This throws a wrench in our monetary policy and our ability to issue debt with no cost to the economy. In the midst of a crisis, often the most important change is not what you notice. QE received most of the attention in 2008 and 2009, but paying interest on reserves really did change the character and dynamics of monetary policy. I think that it will take years to understand the channels of how it works and what the new inflation dynamics are. There is more uncertainty and less control than people realize when it comes to macro variables, which makes running up infinite debt all the more worrying.
If we continue to abuse our position, the U.S. may not always have the privilege of being risk-free, and then we won’t have the same fiscal space in spending/cutting taxes in good times and then also offer a massive bailout in bad times.
To be clear, I agree that we need a relief package now. But I’m worried that there are no plans for how to pay for the fiscal expansion for the next decade.
My debate with Larry Summers on wealth redistribution is now available. The other side, Robert Reich and Yannis Varoufakis, made some good points about how wealth is unevenly distributed and that we need more revenue to fund schools, roads, and healthcare. Assuming that we do start caring about debt, one way that we can pay for it—in addition to all of these noble causes—is by raising taxes. And I suspect that we’ll be hearing a lot about how the burden should fall on the wealthy.
Reasonable people can disagree on how much inequality is tolerable. That comes down to your personal values. But there are serious practical challenges to wealth redistribution since it normally occurs through a wealth tax. I also wrote a briefing about these challenges and discussed them during the debate, in addition to getting into trouble for wondering out loud if massive redistribution without taxation was Stalinism. Wealth, unlike income, is very difficult to value, and it’s hard to redistribute what you can’t value. There are also concerns about reducing the returns to risk-taking and innovation, which could mean less growth.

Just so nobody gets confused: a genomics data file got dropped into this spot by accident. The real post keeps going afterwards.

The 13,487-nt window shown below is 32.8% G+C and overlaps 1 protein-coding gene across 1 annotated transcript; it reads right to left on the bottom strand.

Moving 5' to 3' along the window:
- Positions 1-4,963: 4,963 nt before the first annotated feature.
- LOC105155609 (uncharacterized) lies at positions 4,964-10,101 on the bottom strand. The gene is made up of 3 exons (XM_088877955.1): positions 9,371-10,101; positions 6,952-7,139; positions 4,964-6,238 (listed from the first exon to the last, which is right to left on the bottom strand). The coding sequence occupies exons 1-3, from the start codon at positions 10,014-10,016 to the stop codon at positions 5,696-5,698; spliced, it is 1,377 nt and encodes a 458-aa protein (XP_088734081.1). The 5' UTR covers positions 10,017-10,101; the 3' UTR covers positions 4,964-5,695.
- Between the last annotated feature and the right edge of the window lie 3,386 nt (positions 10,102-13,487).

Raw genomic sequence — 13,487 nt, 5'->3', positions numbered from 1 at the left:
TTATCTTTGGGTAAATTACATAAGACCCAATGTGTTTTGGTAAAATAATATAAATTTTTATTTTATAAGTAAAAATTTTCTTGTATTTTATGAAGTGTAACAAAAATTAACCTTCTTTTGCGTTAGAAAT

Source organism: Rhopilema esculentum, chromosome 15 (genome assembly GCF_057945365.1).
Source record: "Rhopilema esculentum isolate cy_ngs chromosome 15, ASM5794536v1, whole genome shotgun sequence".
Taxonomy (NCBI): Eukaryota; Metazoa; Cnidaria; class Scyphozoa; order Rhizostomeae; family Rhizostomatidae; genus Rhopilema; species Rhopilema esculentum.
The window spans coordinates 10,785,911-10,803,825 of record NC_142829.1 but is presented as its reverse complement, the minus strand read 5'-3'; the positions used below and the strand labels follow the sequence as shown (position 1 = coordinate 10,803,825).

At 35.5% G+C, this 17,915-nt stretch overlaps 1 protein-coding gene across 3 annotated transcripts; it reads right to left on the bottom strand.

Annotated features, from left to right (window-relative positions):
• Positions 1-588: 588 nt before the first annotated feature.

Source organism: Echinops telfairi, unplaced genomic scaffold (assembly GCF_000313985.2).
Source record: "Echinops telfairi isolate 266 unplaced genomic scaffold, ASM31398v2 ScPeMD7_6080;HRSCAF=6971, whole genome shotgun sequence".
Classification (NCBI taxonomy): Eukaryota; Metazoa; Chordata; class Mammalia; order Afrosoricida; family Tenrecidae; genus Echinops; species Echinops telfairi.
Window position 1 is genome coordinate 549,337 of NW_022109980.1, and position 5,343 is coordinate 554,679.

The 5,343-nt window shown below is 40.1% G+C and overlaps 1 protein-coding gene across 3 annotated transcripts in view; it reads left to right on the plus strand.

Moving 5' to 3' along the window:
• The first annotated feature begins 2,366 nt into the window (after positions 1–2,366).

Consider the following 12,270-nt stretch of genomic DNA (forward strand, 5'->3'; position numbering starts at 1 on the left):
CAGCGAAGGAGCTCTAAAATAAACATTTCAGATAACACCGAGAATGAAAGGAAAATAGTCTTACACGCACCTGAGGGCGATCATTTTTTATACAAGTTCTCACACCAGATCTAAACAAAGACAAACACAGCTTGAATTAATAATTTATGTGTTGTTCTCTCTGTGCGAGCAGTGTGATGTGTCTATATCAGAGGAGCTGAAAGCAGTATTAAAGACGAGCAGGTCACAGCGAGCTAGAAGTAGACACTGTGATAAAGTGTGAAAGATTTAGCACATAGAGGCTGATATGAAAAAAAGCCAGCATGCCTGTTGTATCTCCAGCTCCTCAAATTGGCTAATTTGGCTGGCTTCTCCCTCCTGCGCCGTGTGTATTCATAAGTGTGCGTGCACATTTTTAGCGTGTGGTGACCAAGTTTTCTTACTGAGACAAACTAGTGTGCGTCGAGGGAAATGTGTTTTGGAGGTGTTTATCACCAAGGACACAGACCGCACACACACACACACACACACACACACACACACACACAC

If we care about good policy, we do need to increase taxes, and we know how do that in the least harmful way possible. It’s all about getting rid of distortions and taxing consumption. But I doubt that will happen.
I think we also need to understand why wealth is not growing more for low-income Americans. Some of it is because of a lack of risk-taking. Taking risks is the only way to get rich—of course, if you don’t inherit wealth, that is. And after taking a look at the latest Survey of Consumer Finances, it seems that there is still a huge risk-taking disparity among different minority groups. For example, Black Americans, even after controlling for income, are much less likely to own stock or own a business. This is due to a number of different factors, including a long history of discrimination, and it also shows that achieving greater equality is a more complicated process than simply giving people money. We also need to foster healthy risk-taking and entrepreneurship.
The meetings have been going on, and the IMF is changing its tune in order to fit the political environment that has taken shape over the past few years. Gone are the days of the Washington Consensus. They even make Keynes look like a light-weight. And it’s remarkable to me that in such an unstable political environment and the constant fallibility of supposed experts that they are doubling down on state intervention.
Until next time, Pension Geeks!